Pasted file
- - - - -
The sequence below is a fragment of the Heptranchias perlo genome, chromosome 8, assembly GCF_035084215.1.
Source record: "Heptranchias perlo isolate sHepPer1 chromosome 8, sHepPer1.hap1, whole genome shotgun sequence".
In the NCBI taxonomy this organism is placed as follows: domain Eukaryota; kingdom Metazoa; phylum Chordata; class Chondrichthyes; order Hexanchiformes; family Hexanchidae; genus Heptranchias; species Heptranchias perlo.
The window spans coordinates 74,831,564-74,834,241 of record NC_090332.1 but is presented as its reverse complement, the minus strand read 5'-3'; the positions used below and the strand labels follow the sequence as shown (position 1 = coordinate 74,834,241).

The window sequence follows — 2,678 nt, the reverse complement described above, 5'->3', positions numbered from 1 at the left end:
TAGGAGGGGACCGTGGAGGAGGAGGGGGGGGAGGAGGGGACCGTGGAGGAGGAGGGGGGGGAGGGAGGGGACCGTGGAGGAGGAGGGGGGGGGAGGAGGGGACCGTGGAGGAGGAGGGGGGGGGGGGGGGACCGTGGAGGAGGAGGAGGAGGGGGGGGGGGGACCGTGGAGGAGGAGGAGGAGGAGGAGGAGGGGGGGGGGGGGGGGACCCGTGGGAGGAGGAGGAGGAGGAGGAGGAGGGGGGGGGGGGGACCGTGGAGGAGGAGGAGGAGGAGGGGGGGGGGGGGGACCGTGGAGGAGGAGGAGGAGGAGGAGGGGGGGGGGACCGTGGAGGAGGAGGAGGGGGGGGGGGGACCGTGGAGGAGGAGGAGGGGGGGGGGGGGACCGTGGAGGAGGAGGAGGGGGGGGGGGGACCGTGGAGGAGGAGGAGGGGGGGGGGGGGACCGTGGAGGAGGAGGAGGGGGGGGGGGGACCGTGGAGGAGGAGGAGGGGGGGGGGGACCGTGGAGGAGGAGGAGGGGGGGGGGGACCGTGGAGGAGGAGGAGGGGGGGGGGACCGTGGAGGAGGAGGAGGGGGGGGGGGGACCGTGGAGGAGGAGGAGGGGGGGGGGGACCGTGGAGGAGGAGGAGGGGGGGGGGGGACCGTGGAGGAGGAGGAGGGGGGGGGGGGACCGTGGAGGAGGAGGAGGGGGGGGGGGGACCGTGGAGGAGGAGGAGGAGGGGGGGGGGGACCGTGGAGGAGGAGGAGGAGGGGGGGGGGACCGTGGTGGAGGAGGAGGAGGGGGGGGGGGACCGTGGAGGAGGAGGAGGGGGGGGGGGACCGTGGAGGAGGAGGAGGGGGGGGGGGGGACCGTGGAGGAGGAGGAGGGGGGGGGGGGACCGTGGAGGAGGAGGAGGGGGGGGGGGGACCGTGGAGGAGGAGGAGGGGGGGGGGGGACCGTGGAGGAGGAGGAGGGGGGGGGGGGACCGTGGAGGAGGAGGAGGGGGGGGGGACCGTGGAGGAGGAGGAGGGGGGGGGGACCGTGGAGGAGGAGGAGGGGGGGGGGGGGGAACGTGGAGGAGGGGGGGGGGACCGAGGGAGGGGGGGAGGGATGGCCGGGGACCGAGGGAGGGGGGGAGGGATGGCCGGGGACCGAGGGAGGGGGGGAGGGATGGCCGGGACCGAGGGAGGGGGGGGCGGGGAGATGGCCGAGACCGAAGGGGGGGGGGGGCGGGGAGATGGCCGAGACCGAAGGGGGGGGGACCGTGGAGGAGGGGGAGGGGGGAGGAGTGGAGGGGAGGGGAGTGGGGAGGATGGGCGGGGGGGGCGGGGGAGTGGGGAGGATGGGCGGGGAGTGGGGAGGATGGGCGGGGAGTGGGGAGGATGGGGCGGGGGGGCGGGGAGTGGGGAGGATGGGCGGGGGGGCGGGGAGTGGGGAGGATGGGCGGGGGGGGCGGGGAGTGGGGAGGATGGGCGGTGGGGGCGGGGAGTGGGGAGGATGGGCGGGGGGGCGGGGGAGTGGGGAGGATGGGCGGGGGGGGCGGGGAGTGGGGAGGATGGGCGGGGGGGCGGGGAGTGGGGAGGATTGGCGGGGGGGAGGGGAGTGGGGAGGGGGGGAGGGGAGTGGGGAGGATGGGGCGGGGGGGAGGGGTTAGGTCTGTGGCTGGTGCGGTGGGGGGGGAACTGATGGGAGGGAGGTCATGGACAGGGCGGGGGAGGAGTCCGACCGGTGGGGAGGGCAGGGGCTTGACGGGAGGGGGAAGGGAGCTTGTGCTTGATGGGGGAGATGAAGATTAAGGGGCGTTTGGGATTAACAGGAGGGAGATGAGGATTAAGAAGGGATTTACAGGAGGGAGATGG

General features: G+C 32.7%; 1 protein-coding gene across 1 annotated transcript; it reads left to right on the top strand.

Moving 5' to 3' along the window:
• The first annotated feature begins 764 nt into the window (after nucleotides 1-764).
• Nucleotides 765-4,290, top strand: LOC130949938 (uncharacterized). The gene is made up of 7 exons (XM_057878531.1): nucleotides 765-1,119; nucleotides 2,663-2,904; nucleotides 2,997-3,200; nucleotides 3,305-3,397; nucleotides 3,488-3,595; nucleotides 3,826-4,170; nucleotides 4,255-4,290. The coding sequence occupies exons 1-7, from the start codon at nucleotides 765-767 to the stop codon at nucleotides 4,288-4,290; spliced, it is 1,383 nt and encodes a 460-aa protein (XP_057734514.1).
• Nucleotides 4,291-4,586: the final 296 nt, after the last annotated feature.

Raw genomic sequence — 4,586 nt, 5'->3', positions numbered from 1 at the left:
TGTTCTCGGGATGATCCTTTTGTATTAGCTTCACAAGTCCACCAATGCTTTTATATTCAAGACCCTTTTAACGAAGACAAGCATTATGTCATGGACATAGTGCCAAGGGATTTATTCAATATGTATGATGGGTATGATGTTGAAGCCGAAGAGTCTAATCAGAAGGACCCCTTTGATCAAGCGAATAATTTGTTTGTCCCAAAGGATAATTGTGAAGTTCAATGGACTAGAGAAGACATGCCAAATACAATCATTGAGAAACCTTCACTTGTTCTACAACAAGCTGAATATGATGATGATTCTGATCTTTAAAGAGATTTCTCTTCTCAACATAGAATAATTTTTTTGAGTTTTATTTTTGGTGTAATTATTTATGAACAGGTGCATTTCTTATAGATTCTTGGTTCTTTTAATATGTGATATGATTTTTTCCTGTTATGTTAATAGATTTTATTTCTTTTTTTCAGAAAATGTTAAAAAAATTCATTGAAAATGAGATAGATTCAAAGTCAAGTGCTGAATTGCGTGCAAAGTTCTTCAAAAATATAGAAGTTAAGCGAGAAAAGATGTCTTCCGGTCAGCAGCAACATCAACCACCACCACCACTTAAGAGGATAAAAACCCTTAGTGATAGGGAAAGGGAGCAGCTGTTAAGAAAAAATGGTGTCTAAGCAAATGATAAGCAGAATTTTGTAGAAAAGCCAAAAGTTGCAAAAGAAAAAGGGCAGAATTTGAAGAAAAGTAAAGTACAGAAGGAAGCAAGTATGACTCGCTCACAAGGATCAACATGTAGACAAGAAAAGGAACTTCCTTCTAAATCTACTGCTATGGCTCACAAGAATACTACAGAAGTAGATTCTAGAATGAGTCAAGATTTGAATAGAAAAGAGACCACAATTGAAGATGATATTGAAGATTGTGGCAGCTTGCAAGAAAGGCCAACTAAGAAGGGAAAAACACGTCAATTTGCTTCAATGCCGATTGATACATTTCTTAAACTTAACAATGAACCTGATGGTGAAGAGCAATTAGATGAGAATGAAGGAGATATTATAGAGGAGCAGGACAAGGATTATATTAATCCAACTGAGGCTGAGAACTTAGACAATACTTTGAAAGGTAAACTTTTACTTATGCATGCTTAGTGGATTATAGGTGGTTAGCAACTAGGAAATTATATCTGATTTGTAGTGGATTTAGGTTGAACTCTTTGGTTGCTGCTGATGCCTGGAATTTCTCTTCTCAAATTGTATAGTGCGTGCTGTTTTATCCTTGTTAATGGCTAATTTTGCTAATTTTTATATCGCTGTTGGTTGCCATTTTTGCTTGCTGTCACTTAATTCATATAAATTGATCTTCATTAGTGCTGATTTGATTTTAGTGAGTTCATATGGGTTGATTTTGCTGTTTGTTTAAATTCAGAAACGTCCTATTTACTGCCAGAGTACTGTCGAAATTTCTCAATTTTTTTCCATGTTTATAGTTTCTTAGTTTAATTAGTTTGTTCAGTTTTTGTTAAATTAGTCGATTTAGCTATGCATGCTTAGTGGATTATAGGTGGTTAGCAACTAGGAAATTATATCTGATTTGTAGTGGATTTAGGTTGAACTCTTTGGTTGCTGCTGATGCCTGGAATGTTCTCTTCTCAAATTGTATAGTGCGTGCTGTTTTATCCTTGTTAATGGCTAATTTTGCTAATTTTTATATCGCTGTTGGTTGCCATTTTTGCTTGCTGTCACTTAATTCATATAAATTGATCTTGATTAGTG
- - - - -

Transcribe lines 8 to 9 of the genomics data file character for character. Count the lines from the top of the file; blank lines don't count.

Moving 5' to 3' along the window:
• The first annotated feature begins 764 nt into the window (after nucleotides 1-764).